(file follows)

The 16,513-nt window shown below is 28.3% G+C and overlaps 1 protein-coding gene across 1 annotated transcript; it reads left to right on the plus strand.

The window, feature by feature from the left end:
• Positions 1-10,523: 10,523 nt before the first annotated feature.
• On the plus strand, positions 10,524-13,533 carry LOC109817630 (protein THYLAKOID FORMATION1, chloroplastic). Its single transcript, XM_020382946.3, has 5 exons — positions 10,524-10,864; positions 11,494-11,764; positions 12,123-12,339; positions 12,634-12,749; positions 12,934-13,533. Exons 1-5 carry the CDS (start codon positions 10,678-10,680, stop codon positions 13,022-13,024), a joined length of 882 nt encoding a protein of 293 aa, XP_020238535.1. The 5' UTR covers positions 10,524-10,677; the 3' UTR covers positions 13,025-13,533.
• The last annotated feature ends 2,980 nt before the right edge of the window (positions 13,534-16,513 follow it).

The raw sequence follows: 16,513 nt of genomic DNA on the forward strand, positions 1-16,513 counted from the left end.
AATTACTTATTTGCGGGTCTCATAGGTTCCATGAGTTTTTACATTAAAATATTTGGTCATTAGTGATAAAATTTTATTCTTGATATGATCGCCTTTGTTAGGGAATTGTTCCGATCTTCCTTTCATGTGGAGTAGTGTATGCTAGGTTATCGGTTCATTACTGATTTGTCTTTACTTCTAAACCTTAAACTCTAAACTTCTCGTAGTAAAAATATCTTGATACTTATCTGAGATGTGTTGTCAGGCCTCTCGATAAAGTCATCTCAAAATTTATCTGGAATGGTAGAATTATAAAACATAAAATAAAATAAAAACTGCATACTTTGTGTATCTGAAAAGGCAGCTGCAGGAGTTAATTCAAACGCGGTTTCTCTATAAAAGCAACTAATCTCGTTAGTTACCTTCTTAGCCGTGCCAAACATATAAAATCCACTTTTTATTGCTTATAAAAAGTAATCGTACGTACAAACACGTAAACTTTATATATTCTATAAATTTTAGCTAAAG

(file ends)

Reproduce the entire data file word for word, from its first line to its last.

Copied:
The 16,513-nt window shown below is 28.3% G+C and overlaps 1 protein-coding gene across 1 annotated transcript; it reads left to right on the plus strand.

The window, feature by feature from the left end:
• Positions 1-10,523: 10,523 nt before the first annotated feature.
• On the plus strand, positions 10,524-13,533 carry LOC109817630 (protein THYLAKOID FORMATION1, chloroplastic). Its single transcript, XM_020382946.3, has 5 exons — positions 10,524-10,864; positions 11,494-11,764; positions 12,123-12,339; positions 12,634-12,749; positions 12,934-13,533. Exons 1-5 carry the CDS (start codon positions 10,678-10,680, stop codon positions 13,022-13,024), a joined length of 882 nt encoding a protein of 293 aa, XP_020238535.1. The 5' UTR covers positions 10,524-10,677; the 3' UTR covers positions 13,025-13,533.
• The last annotated feature ends 2,980 nt before the right edge of the window (positions 13,534-16,513 follow it).

The raw sequence follows: 16,513 nt of genomic DNA on the forward strand, positions 1-16,513 counted from the left end.
AATTACTTATTTGCGGGTCTCATAGGTTCCATGAGTTTTTACATTAAAATATTTGGTCATTAGTGATAAAATTTTATTCTTGATATGATCGCCTTTGTTAGGGAATTGTTCCGATCTTCCTTTCATGTGGAGTAGTGTATGCTAGGTTATCGGTTCATTACTGATTTGTCTTTACTTCTAAACCTTAAACTCTAAACTTCTCGTAGTAAAAATATCTTGATACTTATCTGAGATGTGTTGTCAGGCCTCTCGATAAAGTCATCTCAAAATTTATCTGGAATGGTAGAATTATAAAACATAAAATAAAATAAAAACTGCATACTTTGTGTATCTGAAAAGGCAGCTGCAGGAGTTAATTCAAACGCGGTTTCTCTATAAAAGCAACTAATCTCGTTAGTTACCTTCTTAGCCGTGCCAAACATATAAAATCCACTTTTTATTGCTTATAAAAAGTAATCGTACGTACAAACACGTAAACTTTATATATTCTATAAATTTTAGCTAAAG